The 1988 Audi V8 remains Germany's dark horse. Despite holding infamy for exploding at a moment's notice, you still want one – here's why
Back when bouffant hair styles stalked a neon-lit 1980s world, Audi was struggling with brand awareness. Perceived as a try-hard ‘wannabe’ within a fiercely premium market, the V8 saloon of 1988 was Audi’s first foray into the luxury league of businessmen and cocaine.
As the name suggests, under the bonnet lurked an almighty 3.6-litre V8 engine. Adept to further tuning, and boasting Quattro-inspired four-wheel drive, the decadent machine was crammed with all the technology Audi could muster. Mediating 247bhp through an automatic gearbox, the V8 could breach autobahn realms of 140mph and crack 60mph from a standstill in 9.9 seconds.
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With the introduction of a manual gearbox and the later 4.2-litre V8 engine, proceedings became seriously quick. The 4.2-litre could see off 155mph with its 276 horses and smash the British national speed limit in 6.8 seconds. The cabin was wholeheartedly comfortable, too. So what’s the catch?
Of all the 21,564 examples built between October 1988 and November 1993, very few could boast of solid dependability. Unlike the models that came before – and after – Audi’s inaugural Mercedes-basher, the V8 caused endless migraines for hapless owners. Engines would self-detonate, electronics enjoyed a frivolous life of their own and build quality rivalled the crustiest of leaves.
Although the V8 was an admirable first attempt to crack a market now dominated by contemporary Audi models, it was far from a success. Its reputation for politician-esque levels of reliability haunted the saloon well beyond showroom forecourts.
Although there was a spike in interest upon the American market, sales went into freefall. Cars made during the final batches of production in late 1993 took over a year to sell – and when they did, it was usually straight back to the dealer for mountains of electrical-gremlin hunting and mechanical work.
As such, these insanely fast German barges were scrapped by the dozen. Even Audi enthusiasts watched with demonic glee as their headache-on-wheels landed between the jaws of the scrap man's crusher. It’s not hard to believe that remaining examples are few and far between, but rarity doesn’t always create value.
However, what the Audi lacks for in trustworthiness, it more than makes up for with modern classic status. Now that these machines aren’t relied on for everyday transport, instead locked away as a hobby vehicle, the rarity factor comes into play. Finding parts will forever leave an element of frustration, but with other modern European classics residing in huge numbers, the Audi V8 remains Germany’s most exclusive saloon from the deepest troughs of retro 1980s excess.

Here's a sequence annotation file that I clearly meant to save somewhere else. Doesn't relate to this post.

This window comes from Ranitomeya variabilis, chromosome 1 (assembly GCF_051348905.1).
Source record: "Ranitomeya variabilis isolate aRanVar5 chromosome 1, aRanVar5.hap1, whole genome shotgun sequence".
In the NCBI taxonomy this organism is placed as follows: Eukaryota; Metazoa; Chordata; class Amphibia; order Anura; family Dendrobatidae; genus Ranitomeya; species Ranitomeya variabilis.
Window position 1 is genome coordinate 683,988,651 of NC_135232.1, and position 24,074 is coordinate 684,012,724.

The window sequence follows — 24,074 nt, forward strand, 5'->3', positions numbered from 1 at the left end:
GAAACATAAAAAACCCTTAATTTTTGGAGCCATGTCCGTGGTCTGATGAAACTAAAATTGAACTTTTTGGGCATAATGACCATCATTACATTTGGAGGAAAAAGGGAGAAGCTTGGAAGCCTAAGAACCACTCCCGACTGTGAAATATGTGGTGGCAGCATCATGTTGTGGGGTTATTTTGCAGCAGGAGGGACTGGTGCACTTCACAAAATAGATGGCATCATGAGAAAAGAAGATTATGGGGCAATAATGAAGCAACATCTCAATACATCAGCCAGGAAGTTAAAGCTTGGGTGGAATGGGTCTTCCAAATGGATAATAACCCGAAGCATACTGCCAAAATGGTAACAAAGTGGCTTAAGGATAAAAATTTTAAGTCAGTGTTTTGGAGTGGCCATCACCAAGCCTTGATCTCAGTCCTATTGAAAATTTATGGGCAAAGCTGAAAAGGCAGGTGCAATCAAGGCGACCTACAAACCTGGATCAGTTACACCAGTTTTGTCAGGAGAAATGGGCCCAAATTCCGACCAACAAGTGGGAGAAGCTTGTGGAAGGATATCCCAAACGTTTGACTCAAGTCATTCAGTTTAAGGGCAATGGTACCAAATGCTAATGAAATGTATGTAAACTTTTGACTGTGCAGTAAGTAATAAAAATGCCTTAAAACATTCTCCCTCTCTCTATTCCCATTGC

When one of these things burbles into a car show, the world seems to stop spinning. Of all the cars to draw a crowd during this year’s Techno Classica Essen, the Audi V8 trumped everything else on display; swathes of young men descending upon a black specimen sporting low mileage with beaming smiles and screaming curiosity. It’s the automotive equivalent of an Urban Legend, and finding one in the metal sets off a range of emotions that car enthusiasts never knew they had.
Imagine the excitement of buying one, then. Such as this incredibly late 1993 Audi V8 4.2-litre C44. It benefits from a newly issued MOT following six years in storage. Unused by its last registered owner, the V8 comes with the original service book containing twenty six stamps up to 115,000 miles. The current mileage is recorded at 119,100.
Such a mileage would usually ring alarm bells as the eight-cylinder powerplant would be poised for internal carnage, but seeing as this one has been cared for without financial limits, it's almost factory fresh. Hence a £9000 ($11,500, €10,000) price tag.
So, fancy getting your hands on a rare slice of infamous German automotive history? Don’t expect steadfast reliability or the capability to run on a shoestring budget, for this Audi V8 will punish you severely for such actions, but for something truly different, highly charismatic, fast and oh-so disreputable for notorious behaviour, you can’t go wrong. Get a closer look here.